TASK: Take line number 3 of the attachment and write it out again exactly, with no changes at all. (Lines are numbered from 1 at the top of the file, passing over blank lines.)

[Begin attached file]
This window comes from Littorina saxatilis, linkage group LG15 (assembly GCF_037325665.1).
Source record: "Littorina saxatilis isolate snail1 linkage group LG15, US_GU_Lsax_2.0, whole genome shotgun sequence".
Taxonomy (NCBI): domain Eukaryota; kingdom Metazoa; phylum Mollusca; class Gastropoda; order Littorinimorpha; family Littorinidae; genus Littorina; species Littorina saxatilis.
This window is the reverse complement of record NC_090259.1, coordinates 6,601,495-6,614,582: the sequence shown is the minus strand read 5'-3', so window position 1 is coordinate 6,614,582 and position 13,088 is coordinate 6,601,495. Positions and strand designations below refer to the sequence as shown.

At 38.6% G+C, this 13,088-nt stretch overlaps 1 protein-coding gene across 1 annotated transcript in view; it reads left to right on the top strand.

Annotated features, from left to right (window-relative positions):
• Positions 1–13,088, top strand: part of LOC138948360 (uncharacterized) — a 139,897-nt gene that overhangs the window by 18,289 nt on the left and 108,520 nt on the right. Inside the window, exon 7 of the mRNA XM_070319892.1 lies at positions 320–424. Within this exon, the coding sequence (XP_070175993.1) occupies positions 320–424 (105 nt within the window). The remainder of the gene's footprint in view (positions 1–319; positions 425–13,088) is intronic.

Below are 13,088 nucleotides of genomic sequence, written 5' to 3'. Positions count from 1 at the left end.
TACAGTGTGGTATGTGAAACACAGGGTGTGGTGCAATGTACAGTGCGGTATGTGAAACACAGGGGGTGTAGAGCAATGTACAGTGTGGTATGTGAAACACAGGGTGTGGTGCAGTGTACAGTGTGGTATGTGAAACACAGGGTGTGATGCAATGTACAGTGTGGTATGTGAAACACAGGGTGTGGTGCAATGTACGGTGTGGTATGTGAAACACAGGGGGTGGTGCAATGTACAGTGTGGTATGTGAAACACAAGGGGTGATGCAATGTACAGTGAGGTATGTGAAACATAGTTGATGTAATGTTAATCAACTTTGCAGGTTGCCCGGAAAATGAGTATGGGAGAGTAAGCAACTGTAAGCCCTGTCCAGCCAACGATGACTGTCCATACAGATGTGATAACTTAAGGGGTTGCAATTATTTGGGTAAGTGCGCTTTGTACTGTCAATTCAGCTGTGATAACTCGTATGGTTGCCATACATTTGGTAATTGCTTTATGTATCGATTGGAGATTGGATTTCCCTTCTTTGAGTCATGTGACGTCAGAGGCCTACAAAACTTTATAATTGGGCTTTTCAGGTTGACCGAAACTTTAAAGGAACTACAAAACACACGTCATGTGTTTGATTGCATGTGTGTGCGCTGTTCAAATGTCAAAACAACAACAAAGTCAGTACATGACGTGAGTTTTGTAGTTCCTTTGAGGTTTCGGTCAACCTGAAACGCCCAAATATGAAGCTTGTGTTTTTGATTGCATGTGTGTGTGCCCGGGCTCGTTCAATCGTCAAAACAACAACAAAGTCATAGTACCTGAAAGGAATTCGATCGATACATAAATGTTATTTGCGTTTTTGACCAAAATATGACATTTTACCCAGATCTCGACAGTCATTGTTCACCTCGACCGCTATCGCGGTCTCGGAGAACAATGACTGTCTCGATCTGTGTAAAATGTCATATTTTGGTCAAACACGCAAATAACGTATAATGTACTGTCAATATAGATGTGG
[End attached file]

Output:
Taxonomy (NCBI): domain Eukaryota; kingdom Metazoa; phylum Mollusca; class Gastropoda; order Littorinimorpha; family Littorinidae; genus Littorina; species Littorina saxatilis.